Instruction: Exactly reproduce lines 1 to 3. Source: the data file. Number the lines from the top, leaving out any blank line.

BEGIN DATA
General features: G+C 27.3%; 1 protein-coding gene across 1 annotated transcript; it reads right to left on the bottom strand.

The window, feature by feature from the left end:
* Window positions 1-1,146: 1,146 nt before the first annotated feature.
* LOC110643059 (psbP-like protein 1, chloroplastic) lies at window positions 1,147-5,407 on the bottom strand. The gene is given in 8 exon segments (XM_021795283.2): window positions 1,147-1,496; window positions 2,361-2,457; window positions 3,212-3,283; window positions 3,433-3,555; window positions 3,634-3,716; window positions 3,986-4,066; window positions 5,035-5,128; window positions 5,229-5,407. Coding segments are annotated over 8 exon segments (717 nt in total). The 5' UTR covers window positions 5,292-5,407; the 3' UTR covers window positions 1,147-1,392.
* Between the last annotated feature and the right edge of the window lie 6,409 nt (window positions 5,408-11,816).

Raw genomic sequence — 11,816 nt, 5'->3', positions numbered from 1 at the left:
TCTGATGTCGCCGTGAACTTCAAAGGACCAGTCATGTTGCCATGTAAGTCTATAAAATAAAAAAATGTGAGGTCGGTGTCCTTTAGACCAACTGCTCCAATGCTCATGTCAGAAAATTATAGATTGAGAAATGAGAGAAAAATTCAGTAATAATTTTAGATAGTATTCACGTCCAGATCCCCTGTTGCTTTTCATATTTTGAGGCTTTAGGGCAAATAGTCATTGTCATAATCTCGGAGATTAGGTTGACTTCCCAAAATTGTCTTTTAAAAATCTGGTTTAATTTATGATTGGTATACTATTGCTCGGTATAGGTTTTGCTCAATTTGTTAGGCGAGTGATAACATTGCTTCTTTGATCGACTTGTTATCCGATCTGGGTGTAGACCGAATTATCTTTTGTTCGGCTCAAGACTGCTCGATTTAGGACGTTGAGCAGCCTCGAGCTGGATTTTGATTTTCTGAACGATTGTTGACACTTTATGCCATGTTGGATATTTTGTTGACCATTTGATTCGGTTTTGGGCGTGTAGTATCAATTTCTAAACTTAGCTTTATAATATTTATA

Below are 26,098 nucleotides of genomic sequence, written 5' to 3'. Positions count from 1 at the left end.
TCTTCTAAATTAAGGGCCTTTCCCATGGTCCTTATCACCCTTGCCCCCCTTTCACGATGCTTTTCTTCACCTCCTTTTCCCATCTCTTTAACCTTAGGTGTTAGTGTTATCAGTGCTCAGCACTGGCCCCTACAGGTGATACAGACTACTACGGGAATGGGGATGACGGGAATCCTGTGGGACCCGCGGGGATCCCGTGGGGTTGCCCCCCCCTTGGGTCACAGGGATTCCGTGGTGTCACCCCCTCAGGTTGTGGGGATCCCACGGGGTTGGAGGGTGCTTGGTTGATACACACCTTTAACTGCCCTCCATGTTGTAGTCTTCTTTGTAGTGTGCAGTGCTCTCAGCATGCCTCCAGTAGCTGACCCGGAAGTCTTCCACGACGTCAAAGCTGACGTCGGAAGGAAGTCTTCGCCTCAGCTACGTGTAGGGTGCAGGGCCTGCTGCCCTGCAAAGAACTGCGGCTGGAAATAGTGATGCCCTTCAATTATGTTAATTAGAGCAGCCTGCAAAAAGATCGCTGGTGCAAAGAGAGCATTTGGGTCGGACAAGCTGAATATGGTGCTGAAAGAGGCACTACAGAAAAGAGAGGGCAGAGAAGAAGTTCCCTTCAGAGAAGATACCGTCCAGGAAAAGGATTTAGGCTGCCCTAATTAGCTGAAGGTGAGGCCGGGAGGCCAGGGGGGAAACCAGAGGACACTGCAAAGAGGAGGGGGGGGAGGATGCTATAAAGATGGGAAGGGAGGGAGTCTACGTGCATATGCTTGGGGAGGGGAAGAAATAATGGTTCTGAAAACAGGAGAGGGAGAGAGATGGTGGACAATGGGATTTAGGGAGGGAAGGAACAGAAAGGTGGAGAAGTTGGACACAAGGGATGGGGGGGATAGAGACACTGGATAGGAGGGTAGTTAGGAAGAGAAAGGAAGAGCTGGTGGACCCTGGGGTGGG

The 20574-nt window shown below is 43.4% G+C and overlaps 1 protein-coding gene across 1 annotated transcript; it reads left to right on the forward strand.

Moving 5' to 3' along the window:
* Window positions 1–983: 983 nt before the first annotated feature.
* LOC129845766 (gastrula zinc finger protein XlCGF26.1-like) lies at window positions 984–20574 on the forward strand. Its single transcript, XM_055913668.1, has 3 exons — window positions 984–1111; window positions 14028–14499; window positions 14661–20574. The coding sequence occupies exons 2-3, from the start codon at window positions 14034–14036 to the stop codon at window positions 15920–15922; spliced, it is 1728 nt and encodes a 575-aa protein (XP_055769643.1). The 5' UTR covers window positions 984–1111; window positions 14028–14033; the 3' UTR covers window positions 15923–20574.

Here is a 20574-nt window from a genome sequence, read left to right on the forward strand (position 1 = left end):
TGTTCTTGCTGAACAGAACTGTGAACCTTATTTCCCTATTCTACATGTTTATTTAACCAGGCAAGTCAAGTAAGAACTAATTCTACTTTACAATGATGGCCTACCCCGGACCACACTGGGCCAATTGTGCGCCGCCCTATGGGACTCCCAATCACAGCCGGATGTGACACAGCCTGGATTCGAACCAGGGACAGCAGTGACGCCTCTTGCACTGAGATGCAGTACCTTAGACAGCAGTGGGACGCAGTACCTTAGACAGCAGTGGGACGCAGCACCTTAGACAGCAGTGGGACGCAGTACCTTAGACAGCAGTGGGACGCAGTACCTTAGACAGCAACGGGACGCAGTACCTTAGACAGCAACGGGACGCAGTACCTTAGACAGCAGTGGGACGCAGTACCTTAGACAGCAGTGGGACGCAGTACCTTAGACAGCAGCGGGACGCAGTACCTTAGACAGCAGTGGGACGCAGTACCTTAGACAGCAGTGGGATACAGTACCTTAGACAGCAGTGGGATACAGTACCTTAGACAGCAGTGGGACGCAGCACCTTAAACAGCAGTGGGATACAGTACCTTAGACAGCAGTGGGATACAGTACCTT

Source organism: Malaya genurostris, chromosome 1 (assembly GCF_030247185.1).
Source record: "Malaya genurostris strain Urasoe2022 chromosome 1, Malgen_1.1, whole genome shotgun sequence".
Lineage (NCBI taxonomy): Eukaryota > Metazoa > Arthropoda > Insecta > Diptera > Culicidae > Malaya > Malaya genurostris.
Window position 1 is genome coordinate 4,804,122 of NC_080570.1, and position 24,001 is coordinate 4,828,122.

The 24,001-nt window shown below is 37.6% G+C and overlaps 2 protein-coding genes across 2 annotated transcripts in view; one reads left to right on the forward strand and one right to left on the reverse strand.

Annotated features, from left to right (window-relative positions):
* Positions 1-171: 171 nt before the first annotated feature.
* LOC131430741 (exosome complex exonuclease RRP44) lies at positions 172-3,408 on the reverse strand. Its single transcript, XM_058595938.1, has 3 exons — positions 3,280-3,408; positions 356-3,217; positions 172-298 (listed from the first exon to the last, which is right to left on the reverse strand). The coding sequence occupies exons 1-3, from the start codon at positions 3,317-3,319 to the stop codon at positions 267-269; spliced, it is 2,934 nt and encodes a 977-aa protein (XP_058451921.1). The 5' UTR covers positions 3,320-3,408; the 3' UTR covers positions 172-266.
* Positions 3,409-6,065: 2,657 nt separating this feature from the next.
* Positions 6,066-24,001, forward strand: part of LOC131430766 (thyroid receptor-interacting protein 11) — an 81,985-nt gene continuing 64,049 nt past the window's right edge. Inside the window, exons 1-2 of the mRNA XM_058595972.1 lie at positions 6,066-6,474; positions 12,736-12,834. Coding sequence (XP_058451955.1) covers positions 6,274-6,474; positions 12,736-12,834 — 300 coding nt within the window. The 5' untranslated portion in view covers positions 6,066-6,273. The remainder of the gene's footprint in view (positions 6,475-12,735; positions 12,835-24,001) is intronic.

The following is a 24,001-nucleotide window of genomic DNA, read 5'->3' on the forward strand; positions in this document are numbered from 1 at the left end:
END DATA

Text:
General features: G+C 27.3%; 1 protein-coding gene across 1 annotated transcript; it reads right to left on the bottom strand.

The window, feature by feature from the left end:
* Window positions 1-1,146: 1,146 nt before the first annotated feature.